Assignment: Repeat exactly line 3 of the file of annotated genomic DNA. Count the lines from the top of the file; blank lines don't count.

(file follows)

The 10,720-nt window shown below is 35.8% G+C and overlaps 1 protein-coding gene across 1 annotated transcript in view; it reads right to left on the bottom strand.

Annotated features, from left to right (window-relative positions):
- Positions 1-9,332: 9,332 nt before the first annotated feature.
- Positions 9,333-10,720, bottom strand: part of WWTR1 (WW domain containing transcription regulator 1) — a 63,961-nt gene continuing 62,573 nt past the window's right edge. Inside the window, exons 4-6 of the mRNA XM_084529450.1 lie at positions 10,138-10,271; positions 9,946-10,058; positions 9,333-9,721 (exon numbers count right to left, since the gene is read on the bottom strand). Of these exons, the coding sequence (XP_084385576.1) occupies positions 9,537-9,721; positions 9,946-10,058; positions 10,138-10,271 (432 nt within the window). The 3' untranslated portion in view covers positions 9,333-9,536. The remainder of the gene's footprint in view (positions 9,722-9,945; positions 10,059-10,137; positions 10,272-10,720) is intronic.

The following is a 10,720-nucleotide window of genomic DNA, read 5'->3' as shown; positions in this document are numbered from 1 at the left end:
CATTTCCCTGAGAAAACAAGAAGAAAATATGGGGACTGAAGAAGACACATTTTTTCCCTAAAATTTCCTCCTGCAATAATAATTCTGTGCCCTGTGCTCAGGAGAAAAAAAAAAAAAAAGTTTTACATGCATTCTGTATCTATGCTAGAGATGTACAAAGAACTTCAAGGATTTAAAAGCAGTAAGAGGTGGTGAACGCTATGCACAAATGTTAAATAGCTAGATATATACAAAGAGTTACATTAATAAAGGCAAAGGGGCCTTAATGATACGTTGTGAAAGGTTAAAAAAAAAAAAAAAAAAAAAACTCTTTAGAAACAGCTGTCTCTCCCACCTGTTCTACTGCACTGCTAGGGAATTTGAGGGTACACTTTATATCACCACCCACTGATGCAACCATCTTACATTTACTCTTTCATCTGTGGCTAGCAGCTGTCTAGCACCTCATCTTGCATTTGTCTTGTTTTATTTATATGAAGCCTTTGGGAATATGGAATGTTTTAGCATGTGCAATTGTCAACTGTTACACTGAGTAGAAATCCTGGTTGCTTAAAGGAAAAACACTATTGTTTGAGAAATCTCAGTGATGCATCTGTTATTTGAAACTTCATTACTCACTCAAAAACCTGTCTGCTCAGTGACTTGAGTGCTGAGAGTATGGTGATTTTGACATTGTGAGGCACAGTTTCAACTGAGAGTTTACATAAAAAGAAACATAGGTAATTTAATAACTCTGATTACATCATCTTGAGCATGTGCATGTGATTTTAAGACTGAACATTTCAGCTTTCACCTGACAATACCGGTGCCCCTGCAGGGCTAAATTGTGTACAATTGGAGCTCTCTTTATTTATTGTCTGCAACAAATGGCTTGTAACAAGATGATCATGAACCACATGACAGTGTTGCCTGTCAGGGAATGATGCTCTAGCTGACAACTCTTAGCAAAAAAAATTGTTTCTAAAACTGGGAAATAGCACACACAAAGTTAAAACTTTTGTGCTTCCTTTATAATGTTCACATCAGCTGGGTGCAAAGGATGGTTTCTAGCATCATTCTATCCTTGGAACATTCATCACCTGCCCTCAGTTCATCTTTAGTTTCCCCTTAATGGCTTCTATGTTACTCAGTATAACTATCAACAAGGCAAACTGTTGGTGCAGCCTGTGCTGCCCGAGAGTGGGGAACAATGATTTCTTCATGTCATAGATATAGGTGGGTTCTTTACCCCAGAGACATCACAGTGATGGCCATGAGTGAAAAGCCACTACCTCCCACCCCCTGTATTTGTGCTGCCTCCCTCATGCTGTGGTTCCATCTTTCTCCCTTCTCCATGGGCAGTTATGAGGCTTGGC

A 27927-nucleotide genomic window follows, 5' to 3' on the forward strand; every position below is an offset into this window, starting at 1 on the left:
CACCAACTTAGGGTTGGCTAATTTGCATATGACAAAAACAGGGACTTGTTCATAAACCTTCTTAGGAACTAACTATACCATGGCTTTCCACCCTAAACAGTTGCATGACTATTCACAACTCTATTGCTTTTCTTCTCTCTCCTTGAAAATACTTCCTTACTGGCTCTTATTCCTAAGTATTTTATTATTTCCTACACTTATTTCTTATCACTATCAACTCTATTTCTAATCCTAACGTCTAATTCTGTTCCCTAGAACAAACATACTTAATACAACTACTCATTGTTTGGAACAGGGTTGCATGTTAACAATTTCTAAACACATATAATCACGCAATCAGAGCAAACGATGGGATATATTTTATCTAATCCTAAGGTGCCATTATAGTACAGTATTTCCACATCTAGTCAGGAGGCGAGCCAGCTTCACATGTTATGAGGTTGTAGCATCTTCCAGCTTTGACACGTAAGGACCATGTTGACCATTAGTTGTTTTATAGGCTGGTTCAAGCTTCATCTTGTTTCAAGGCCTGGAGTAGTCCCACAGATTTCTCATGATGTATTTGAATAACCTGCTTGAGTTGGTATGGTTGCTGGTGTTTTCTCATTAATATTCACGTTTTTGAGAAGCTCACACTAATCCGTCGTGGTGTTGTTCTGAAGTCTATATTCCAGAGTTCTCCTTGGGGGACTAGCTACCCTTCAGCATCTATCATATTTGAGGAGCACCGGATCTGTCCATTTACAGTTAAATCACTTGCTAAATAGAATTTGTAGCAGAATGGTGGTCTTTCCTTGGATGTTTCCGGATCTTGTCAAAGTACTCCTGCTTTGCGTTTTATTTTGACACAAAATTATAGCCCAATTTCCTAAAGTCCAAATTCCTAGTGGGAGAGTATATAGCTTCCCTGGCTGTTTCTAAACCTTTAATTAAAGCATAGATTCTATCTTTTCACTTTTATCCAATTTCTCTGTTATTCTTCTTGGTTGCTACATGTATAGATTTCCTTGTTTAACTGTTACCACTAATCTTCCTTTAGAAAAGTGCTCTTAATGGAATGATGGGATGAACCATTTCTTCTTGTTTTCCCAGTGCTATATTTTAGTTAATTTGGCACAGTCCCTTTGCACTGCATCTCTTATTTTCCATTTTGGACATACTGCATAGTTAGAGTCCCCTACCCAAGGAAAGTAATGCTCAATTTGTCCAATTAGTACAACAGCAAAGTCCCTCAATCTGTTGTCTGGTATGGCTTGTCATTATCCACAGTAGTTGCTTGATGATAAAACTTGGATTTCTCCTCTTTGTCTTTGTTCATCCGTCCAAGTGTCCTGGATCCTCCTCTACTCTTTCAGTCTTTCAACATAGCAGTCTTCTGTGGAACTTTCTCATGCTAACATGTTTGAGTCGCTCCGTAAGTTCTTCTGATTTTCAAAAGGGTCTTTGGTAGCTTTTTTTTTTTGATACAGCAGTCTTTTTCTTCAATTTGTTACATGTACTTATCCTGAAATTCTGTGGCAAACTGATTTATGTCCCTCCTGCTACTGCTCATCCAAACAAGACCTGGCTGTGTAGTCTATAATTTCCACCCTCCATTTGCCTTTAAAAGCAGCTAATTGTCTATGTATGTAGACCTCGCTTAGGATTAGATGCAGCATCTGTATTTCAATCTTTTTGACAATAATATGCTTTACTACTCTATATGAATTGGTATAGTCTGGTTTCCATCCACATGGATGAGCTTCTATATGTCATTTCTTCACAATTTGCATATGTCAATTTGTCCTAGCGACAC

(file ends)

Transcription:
- Positions 1-9,332: 9,332 nt before the first annotated feature.